New features in Red Hat Enterprise Linux 8.2

Network Updates

The changes affecting the network are not quite as extensive. The updated version of firewalld is a bit faster. Users can also use connection tracking for services that do not use a default port and therefore need custom help services. As of RHEL 8.2, the firewall rules can also use standard kernel auxiliary modules. Last but not least, firewalld now uses the libnftables JSON interface for the nftables subsystem.

More eBPF in the Kernel

The kernel-integrated eBPF virtual machine plays a role in the Linux kernel updates from RHEL 8.2. The distribution supports three components that rely on eBPF.

The BPF Compiler Collection (BCC) lets you build various programs based on eBPF that perform efficient kernel tracing. At the same time, BCC also has its own tools to keep an eye on the performance and data throughput of Linux systems. The BCC library supports the development of tools similar to those already in the BCC's baggage. Last but not least, eBPF supports a traffic control subsystem of the Linux kernel.

Filesystems, HA, and Clusters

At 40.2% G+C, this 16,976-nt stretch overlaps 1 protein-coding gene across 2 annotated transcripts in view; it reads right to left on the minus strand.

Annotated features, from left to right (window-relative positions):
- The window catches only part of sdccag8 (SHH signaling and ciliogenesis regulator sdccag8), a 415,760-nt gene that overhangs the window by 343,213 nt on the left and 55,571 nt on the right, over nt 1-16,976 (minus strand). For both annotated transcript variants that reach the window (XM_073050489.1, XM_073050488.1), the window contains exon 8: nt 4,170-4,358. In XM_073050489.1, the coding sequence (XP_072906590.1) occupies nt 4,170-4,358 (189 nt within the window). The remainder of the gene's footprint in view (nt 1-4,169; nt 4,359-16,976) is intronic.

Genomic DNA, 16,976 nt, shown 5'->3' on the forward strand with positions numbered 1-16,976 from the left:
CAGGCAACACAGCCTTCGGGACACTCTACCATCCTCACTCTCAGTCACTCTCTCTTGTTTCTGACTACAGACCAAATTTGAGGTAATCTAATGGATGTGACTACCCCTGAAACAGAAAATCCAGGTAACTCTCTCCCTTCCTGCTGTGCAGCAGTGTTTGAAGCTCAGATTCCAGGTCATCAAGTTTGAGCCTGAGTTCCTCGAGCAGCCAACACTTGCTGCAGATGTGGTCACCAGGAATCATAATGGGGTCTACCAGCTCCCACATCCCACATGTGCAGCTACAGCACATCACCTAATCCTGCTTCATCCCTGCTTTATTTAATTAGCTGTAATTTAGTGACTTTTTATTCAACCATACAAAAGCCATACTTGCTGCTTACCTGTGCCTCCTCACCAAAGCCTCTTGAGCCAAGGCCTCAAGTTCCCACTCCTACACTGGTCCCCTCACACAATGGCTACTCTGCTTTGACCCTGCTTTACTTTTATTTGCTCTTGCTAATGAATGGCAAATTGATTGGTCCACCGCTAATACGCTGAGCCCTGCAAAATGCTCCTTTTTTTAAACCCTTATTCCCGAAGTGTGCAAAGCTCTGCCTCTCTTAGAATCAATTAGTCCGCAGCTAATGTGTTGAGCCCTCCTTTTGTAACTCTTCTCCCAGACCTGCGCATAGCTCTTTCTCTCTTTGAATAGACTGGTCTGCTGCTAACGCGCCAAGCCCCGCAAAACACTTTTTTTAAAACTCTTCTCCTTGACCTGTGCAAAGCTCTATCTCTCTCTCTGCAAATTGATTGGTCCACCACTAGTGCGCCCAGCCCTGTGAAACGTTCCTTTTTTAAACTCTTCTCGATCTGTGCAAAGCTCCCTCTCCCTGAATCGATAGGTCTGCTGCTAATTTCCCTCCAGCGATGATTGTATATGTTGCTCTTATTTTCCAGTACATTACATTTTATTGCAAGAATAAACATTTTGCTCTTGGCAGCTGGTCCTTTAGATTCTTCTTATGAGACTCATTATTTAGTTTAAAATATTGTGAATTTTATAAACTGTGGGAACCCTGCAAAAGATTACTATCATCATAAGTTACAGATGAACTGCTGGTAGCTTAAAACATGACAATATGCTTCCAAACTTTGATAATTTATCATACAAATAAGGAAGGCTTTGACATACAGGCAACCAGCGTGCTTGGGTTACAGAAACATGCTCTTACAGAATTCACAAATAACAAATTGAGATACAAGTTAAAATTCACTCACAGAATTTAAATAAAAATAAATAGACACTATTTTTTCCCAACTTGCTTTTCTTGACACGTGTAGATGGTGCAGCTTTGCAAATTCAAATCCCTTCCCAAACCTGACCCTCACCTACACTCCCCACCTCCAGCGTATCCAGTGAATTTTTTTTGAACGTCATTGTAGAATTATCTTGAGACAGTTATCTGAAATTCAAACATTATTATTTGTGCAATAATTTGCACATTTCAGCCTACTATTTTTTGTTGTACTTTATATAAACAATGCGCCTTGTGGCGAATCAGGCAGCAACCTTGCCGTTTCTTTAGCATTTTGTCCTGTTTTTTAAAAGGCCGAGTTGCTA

The new release also includes improvements for filesystems, high availability (HA) configurations, and clusters. LVM now supports the caching method dm-writecache. XFS comes with support for writeback, taking cgroups into account. GlusterFS now makes use of the copy_file_range() system call implemented in FUSE, which allows for faster copying of data.

For clusters and HA setups, Red Hat provides the pcs command-line tool, which has been given some new options in RHEL 8.2. Among other things, the options let you reveal the relationships between resources, disable a resource without endangering other resources, and show the status of a primary site and a recovery site cluster at the same time.

Buy this article as PDF

Express-Checkout as PDF
Price $2.95
(incl. VAT)

Buy Linux Magazine

Get it on Google Play

US / Canada

Get it on Google Play

UK / Australia

Related content

comments powered by Disqus
Subscribe to our Linux Newsletters
Find Linux and Open Source Jobs
Subscribe to our ADMIN Newsletters

Support Our Work

Linux Magazine content is made possible with support from readers like you. Please consider contributing when you’ve found an article to be beneficial.

Learn More